Looking Up

ORex Gentium, et desideratus earum, lapisque angularis, qui facis utraque unum: veni, et salva hominem, quem de limo formasti.
O King of the nations, and their Desire; the Cornerstone, who makest both one: Come, and save mankind, whom thou formedst of clay.
– English from Divine Worship: Daily Office

THE word gentium, Latin for “nations”, is the source of our word “gentiles”. It is the translation of the Hebrew word for nations, גּוֹיִ֔ם, goyim. A singular nation “goy” is Hebrew (and Yiddish) slang for a singular non-Jew, a goy. So, legitimately, this Antiphon can be called “King of the Gentiles” and I think it’s actually more correct to do so, even if it’s politically incorrect. “Goyim” is not always a polite word in some ways (often used as a derogatory) but it is also the Biblical Word for those of us not part of the Jewish Faith. There’s Israel… and then there’s the goyim- everyone else. This antiphon says that the coming Messiah, the King of the Jews, is also King of the Gentiles, מלך הגויים, Melech haGoyim. The Promised One of Israel is, some how, the unification of the one major division in the Hebrew World: us and them. In Messiah, there is no longer an us and a them there is only us.

if the whole point of the Old Testament Law is to set up a peculiar people, distinguished from everyone by their practices and culture, their religion and traditions, then this verse is a huge paradigm shift. Either it means “the whole world will become Jewish” or else it means “Judaism was important for a time but now it’s not”. In the case of the first option, clearly that has not happened because of Jesus. Sadly the second option is usually taken up by Christians of all flavors. It is also condemned by the Church. The place of the Jewish People in God’s plan is always active (CCC ¶839). There must be something else going on.

Another way to read this history is that God created a people in order to reveal himself to them, that he could then use them to reveal himself to the world, long blind to his presence. Thus the Covenant was intended to form the people, but the imporant part of it was the people. Once the people were formed – and once the world was ready – then the Messiah, revealing all of God’s presence in fullness, could be born to the world in order to heal all divisions, including the one that made his birth as possible.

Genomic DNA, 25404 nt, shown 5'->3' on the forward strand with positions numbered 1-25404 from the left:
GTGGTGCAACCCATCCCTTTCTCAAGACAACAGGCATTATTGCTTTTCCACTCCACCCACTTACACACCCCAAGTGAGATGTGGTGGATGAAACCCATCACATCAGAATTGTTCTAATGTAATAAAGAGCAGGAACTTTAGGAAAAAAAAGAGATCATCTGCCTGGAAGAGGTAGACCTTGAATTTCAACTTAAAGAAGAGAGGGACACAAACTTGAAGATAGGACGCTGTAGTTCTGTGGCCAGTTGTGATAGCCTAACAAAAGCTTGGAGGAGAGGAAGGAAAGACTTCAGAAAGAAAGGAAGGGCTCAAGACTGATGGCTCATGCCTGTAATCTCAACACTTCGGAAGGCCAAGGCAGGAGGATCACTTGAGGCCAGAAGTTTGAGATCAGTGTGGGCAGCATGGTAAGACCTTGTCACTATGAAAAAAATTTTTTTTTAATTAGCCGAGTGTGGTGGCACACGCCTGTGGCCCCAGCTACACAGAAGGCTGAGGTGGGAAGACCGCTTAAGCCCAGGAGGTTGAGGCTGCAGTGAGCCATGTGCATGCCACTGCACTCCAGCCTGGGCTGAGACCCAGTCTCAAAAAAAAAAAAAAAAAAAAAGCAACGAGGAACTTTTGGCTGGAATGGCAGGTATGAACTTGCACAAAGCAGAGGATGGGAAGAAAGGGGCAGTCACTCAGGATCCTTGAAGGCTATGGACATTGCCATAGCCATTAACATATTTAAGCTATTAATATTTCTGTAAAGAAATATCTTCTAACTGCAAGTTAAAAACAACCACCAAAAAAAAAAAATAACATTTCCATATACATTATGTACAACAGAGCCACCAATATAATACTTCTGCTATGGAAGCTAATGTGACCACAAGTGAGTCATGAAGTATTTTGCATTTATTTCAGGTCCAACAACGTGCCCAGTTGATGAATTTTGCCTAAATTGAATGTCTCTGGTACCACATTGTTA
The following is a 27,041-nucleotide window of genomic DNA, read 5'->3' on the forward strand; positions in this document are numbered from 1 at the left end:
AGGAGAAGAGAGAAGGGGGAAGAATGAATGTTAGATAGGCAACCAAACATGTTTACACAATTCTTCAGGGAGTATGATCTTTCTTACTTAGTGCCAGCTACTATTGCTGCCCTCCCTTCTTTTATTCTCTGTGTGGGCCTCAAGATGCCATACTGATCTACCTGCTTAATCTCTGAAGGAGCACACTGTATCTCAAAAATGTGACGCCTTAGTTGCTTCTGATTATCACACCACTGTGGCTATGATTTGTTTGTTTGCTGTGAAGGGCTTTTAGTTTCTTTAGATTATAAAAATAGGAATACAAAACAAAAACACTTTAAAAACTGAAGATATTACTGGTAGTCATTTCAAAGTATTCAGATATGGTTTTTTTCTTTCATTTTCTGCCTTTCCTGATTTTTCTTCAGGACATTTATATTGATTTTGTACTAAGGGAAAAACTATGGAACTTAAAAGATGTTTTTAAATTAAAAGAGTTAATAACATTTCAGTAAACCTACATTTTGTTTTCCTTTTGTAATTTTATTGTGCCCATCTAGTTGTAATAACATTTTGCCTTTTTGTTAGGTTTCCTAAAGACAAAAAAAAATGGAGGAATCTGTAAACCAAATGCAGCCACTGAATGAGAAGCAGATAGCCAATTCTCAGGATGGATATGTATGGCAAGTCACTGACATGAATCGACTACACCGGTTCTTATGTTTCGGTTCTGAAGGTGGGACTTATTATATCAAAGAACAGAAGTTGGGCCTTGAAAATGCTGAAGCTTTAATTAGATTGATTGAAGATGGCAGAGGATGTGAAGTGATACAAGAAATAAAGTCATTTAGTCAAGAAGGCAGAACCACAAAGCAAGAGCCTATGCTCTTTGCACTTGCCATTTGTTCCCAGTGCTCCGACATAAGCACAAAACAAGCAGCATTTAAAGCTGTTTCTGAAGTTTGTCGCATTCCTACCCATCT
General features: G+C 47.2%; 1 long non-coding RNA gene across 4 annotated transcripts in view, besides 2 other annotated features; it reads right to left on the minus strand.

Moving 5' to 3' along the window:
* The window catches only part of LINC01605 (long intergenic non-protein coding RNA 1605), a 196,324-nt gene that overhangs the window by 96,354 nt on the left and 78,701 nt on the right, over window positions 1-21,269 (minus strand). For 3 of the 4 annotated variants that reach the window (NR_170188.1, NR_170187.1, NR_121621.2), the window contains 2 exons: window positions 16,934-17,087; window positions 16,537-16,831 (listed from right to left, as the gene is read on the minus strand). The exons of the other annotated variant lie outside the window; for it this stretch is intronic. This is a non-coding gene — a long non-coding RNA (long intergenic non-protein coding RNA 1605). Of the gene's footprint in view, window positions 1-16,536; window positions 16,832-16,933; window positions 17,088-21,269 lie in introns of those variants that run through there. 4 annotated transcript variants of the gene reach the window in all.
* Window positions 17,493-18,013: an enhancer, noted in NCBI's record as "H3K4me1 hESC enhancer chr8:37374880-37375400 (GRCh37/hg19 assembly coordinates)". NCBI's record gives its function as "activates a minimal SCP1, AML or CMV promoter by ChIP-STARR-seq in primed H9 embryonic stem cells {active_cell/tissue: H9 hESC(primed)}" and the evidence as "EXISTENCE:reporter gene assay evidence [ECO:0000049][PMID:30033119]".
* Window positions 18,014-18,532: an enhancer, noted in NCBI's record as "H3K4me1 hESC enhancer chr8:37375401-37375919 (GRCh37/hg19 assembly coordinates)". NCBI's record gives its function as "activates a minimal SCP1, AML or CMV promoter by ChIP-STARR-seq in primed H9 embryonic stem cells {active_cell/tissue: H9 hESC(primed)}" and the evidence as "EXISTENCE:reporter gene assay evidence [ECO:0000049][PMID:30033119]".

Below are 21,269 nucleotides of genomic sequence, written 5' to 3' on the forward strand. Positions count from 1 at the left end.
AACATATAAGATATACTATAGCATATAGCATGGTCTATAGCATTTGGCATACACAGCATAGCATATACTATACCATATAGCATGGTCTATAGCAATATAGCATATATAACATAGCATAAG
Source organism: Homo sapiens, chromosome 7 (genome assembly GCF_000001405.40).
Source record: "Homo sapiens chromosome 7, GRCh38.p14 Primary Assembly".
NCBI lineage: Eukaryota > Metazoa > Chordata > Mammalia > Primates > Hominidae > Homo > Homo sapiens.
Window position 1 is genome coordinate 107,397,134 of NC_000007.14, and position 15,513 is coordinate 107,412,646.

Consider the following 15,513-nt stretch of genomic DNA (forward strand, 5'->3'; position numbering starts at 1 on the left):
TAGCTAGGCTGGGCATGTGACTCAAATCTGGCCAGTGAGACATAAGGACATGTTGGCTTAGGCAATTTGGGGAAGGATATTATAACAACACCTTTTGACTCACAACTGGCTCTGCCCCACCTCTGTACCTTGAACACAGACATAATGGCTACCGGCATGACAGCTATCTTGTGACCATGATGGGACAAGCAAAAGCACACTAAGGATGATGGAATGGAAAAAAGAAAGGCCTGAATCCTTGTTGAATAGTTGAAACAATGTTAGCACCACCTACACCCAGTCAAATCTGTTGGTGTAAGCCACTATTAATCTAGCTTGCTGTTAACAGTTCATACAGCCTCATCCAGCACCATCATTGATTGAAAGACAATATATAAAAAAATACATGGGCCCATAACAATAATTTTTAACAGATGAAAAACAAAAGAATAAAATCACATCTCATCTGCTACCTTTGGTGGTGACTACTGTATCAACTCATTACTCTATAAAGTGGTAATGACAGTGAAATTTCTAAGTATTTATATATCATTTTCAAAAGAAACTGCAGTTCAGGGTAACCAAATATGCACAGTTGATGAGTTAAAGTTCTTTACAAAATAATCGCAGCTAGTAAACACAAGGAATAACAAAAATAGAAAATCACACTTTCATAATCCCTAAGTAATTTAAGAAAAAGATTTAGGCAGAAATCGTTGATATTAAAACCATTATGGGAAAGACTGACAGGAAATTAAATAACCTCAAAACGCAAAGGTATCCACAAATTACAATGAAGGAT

Returning to the problem of evil, though, we love to make “us” and “them” at nearly every turn. God plays a long game. The end goal is salvation – a restoration of the communion between God and all men (always allowing that some men will reject this). The goal has never been to ban bacon, or to get everyone circumcised, or even to get everyone to avoid meat on Fridays. God works though things that seem bad (to Israel) and things that seem bad (to us) but the end goal is not a new Temple, or even a new Church. The end goal is man’s communion with God. God’s willing to use anything to bring this about – even destruction. “….God wills to see the religious and political institutions of Israel destroyed, like the master builder who destroys the scaffolding that now does no more than conceal the definitive building…” (from  God and His Image: An Outline of Biblical Theology by Dominique Barthélemy, OP.) God’s restoration of our communion with him is the only good that actually is.

The King of the Goyim and Israel is the cornerstone uniting both into one, not just Jews and Gentiles, but also God and Man.

This is why, as I mentioned last time, this is our Faith (the ground of our reality). It is also the source of our Hope. No matter how sucky things get, no matter how much we want to call things evil here, our Hope says God’s will be done. And that will is always for the one Good that there is in our sin-ridden world: salvation. Because we are clay we are not able to do anything on our own. We freely submit to the Cross Christ gives us today, here, and now in order that we may be resurrected in his glory. Because he is the King of All, he has the power to do this.

This is our Hope: that something that can never be taken away.

Author: Huw Raphael

A Dominican Tertiary living in San Francisco, CA. He is almost 59. He feeds the homeless as a parochial almoner and is studying to be a Roman Catholic Deacon. He is learning modern Israeli Hebrew and enjoys cooking, keto, cats, long urban hikes, and SF Beer Week.

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